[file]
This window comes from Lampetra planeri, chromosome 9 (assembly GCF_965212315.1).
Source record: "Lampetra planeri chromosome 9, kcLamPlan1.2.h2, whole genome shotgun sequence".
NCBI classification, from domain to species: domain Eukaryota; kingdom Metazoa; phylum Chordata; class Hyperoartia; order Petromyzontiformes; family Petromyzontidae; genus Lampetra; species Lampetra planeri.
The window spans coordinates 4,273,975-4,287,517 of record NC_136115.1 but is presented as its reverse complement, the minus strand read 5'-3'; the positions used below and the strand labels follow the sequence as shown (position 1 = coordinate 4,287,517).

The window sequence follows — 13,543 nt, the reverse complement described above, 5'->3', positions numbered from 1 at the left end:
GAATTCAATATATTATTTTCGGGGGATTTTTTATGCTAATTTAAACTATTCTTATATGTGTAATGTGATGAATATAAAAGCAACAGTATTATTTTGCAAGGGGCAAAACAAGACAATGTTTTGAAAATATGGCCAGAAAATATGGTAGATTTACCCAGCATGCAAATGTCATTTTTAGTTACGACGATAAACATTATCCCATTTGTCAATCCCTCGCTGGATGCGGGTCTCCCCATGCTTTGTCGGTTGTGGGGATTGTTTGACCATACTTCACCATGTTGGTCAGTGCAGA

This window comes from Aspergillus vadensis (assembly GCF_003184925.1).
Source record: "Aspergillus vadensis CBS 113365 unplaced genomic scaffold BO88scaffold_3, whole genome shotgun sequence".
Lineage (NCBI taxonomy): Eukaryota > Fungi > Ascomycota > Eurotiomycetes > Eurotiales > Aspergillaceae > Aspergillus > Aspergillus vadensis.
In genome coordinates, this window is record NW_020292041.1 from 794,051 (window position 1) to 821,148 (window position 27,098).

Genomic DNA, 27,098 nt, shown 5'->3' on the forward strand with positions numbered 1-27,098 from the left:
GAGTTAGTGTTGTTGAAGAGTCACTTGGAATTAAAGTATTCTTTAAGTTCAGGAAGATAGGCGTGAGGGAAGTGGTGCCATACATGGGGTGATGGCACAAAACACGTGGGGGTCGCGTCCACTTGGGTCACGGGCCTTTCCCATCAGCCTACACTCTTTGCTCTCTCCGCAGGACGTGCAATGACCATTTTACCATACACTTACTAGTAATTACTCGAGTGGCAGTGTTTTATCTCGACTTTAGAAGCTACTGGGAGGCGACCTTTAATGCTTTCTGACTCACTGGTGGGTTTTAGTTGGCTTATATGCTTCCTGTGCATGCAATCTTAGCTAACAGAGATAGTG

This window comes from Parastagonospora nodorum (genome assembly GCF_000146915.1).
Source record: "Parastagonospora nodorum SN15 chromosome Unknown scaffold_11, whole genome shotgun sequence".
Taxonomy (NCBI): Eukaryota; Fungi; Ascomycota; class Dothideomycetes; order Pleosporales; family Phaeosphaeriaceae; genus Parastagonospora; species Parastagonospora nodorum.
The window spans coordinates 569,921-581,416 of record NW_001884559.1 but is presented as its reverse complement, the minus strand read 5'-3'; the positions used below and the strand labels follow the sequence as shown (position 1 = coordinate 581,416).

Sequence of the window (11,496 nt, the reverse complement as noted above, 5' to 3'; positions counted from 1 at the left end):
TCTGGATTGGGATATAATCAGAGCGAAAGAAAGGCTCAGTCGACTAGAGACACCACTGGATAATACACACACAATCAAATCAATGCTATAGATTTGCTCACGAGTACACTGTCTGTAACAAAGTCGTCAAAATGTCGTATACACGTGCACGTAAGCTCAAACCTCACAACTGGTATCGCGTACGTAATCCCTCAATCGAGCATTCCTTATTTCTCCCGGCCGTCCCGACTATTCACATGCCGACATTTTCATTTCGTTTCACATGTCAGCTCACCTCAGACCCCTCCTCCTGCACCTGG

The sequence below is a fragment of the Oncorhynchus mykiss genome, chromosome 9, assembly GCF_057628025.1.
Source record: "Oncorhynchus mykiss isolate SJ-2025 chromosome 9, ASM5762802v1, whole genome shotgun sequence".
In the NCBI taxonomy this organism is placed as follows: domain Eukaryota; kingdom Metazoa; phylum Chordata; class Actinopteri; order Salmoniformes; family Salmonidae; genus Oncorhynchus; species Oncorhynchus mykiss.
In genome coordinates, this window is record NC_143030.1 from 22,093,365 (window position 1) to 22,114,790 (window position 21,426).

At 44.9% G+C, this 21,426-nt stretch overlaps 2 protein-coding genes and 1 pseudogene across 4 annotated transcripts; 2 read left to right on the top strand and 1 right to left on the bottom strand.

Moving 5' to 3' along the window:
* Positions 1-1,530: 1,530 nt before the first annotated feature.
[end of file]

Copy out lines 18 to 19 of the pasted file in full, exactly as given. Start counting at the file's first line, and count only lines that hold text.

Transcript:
TCTGGATTGGGATATAATCAGAGCGAAAGAAAGGCTCAGTCGACTAGAGACACCACTGGATAATACACACACAATCAAATCAATGCTATAGATTTGCTCACGAGTACACTGTCTGTAACAAAGTCGTCAAAATGTCGTATACACGTGCACGTAAGCTCAAACCTCACAACTGGTATCGCGTACGTAATCCCTCAATCGAGCATTCCTTATTTCTCCCGGCCGTCCCGACTATTCACATGCCGACATTTTCATTTCGTTTCACATGTCAGCTCACCTCAGACCCCTCCTCCTGCACCTGG

The sequence below is a fragment of the Oncorhynchus mykiss genome, chromosome 9, assembly GCF_057628025.1.